Big Stone Gap, VA. – For the first time in its 42-year history, the Mountain Empire Community College’s Home Craft Days Festival held October 19-21 was powered entirely by solar and wind energy generated on MECC’s campus.
Forty-eight solar panels and a wind turbine were installed adjacent to Dalton-Cantrell Hall in May of 2012 as part of a Virginia Sustainable Energy Demonstration project. The project was funded by an American Recovery and Reinvestment Act grant administered by the Virginia Department of Mines Minerals and Energy, a Virginia Tobacco Commission grant, and local funds.
MECC Interim Building and Grounds Superintendent Jim Vicars said between May and October 19, the wind turbine and solar panels generated five times the amount of energy typically used for the parking area where the utilities are metered. MECC utilized an estimated 722 kilowatts of reserved energy to power the Home Craft Days Festival, which included a number of food, craft and sales vendors.
“While this is not a large energy use, the important consideration is that the Solar Photovoltaic Array of 48 panels, and to a lesser extent our wind turbine, has produced enough power since May to power the area lighting and tennis courts on the north side of the campus and build a creditable surplus for powering Home Craft Days and have additional credits to be applied to future power consumption,” said Vicars.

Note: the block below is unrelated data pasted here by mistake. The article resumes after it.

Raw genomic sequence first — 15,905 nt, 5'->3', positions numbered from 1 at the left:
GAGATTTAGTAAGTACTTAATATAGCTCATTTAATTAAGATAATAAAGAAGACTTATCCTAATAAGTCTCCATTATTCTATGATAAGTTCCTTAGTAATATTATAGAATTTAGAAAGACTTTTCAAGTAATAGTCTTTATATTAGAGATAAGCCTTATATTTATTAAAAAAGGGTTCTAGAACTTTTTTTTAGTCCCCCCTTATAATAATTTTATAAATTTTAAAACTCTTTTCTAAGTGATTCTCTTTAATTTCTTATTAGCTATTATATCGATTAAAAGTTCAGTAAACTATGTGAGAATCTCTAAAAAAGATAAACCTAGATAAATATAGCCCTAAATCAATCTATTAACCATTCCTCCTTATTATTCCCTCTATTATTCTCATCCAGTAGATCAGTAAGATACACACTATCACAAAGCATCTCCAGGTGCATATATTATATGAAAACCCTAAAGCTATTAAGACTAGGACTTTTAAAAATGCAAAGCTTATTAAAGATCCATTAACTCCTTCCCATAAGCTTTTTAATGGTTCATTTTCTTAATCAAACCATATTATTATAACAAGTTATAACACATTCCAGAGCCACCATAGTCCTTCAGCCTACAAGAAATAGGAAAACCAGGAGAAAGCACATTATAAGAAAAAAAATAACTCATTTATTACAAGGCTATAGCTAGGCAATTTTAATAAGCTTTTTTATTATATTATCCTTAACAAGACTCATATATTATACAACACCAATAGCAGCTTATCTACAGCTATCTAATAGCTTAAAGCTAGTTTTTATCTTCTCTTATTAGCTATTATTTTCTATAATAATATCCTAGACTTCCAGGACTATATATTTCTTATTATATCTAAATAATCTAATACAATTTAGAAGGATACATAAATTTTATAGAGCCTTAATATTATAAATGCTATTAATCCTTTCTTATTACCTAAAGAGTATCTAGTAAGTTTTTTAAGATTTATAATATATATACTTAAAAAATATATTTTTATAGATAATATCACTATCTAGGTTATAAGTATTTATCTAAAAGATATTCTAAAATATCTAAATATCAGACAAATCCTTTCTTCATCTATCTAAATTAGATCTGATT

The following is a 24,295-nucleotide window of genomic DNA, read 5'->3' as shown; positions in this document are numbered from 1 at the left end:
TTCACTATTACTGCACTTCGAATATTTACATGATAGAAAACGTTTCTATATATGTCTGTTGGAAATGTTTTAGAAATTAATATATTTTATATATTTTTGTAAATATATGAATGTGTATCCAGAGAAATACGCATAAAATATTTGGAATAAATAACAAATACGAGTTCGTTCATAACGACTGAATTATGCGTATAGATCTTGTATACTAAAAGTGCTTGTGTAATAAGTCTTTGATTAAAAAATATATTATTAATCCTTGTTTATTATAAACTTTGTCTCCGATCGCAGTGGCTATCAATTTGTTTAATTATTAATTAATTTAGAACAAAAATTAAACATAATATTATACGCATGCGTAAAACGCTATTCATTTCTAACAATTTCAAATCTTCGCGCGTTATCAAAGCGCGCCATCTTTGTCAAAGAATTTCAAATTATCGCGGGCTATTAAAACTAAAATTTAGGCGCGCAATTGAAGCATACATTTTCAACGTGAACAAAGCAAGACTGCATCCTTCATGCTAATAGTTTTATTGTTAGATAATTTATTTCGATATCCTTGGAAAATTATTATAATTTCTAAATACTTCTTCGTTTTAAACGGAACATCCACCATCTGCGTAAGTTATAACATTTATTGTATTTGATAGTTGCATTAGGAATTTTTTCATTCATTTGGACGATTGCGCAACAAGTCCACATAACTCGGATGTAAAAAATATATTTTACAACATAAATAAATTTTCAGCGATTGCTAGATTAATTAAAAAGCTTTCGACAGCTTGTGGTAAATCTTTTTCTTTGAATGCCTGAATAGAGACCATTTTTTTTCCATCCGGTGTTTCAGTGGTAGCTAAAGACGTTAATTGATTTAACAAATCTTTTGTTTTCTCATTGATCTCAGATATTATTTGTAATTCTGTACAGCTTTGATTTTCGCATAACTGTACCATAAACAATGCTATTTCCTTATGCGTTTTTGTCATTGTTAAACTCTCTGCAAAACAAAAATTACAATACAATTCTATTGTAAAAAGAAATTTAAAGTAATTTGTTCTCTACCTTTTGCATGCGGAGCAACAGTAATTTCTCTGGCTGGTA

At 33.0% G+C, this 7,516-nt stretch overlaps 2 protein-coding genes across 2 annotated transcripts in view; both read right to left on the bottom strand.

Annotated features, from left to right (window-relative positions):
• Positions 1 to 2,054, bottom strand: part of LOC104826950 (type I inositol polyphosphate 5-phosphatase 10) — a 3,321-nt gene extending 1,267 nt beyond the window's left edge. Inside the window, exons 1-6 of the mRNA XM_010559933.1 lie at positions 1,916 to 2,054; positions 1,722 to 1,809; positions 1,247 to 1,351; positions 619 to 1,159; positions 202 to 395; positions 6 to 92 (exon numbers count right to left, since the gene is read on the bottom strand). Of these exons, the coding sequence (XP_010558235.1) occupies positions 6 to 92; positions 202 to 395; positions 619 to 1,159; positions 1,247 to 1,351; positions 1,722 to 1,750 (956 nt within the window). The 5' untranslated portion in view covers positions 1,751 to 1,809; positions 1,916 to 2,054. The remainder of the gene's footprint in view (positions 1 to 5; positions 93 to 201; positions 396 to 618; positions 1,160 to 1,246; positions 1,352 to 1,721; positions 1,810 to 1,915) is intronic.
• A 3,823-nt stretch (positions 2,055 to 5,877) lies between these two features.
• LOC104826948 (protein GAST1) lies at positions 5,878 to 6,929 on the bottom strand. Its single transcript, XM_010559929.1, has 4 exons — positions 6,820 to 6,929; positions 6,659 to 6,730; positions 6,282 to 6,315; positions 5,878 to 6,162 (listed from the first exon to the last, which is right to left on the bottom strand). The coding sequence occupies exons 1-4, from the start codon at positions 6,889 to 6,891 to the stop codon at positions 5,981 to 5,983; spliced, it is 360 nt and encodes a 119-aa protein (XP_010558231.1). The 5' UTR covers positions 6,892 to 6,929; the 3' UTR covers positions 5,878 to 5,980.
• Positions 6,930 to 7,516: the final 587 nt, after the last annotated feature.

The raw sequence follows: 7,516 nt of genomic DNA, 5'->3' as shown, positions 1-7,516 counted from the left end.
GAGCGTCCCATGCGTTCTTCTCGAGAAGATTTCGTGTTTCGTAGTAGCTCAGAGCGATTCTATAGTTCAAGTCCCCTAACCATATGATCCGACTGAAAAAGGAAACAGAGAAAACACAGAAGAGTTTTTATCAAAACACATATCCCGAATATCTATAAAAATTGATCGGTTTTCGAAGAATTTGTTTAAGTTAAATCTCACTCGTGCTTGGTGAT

“The ‘net’ meter installed by Old Dominion Power allows the college’s system to produce energy during the daylight hours and use power in the nighttime,” Vicars added. “The net result is that the Sustainable Energy Demonstration Project has been producing approximately five times the energy that is being used in this area of the campus, with the Home Craft Days vendors effectively green powered.”
The wind turbine and solar panel system, along with accompanying software that tracks energy production, will also be utilized in MECC’s energy technology certificate program. Coursework in this program includes solar thermal technology, solar power, and wind power generation studies.
Vicars said he is excited about the future use of wind and solar use on MECC’s campus. His hope is to expand the capacity of the system, with a future goal of installing a charging station for electric vehicles powered exclusively with wind and solar technology.
For more information on MECC’s Sustainable Energy initiative, contact Vicars at (276) 523-2400 or by email at email@example.com.
For additional information on MECC’s Energy Technology Program, contact Tommy Clements, Dean of Health Science and Industrial Technology, at (276) 523-7431 or by email at firstname.lastname@example.org.